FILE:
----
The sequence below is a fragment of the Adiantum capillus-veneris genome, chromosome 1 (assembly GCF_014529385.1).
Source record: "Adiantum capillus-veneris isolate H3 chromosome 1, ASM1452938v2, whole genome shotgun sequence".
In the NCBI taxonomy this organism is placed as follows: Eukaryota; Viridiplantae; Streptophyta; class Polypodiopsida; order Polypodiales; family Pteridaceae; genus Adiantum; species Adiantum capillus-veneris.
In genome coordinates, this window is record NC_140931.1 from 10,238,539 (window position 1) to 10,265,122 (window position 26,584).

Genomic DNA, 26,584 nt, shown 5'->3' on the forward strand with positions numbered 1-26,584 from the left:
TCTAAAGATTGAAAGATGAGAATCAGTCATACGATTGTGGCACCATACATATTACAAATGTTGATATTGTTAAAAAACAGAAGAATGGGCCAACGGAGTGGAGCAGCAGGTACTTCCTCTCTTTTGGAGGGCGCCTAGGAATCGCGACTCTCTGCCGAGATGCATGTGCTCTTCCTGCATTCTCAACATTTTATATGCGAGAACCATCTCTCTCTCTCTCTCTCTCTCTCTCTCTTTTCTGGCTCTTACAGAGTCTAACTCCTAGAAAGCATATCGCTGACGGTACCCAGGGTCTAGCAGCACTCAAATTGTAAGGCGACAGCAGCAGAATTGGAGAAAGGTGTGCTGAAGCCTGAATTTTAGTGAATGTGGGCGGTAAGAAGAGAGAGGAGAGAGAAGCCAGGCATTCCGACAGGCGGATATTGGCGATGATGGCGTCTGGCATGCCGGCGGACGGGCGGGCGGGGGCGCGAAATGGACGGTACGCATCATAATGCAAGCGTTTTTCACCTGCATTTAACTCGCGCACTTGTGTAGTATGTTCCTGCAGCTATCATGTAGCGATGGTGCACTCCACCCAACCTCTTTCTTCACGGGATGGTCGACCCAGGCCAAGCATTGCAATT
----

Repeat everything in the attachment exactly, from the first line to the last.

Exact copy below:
The sequence below is a fragment of the Adiantum capillus-veneris genome, chromosome 1 (assembly GCF_014529385.1).
Source record: "Adiantum capillus-veneris isolate H3 chromosome 1, ASM1452938v2, whole genome shotgun sequence".
In the NCBI taxonomy this organism is placed as follows: Eukaryota; Viridiplantae; Streptophyta; class Polypodiopsida; order Polypodiales; family Pteridaceae; genus Adiantum; species Adiantum capillus-veneris.
In genome coordinates, this window is record NC_140931.1 from 10,238,539 (window position 1) to 10,265,122 (window position 26,584).

Genomic DNA, 26,584 nt, shown 5'->3' on the forward strand with positions numbered 1-26,584 from the left:
TCTAAAGATTGAAAGATGAGAATCAGTCATACGATTGTGGCACCATACATATTACAAATGTTGATATTGTTAAAAAACAGAAGAATGGGCCAACGGAGTGGAGCAGCAGGTACTTCCTCTCTTTTGGAGGGCGCCTAGGAATCGCGACTCTCTGCCGAGATGCATGTGCTCTTCCTGCATTCTCAACATTTTATATGCGAGAACCATCTCTCTCTCTCTCTCTCTCTCTCTCTCTTTTCTGGCTCTTACAGAGTCTAACTCCTAGAAAGCATATCGCTGACGGTACCCAGGGTCTAGCAGCACTCAAATTGTAAGGCGACAGCAGCAGAATTGGAGAAAGGTGTGCTGAAGCCTGAATTTTAGTGAATGTGGGCGGTAAGAAGAGAGAGGAGAGAGAAGCCAGGCATTCCGACAGGCGGATATTGGCGATGATGGCGTCTGGCATGCCGGCGGACGGGCGGGCGGGGGCGCGAAATGGACGGTACGCATCATAATGCAAGCGTTTTTCACCTGCATTTAACTCGCGCACTTGTGTAGTATGTTCCTGCAGCTATCATGTAGCGATGGTGCACTCCACCCAACCTCTTTCTTCACGGGATGGTCGACCCAGGCCAAGCATTGCAATT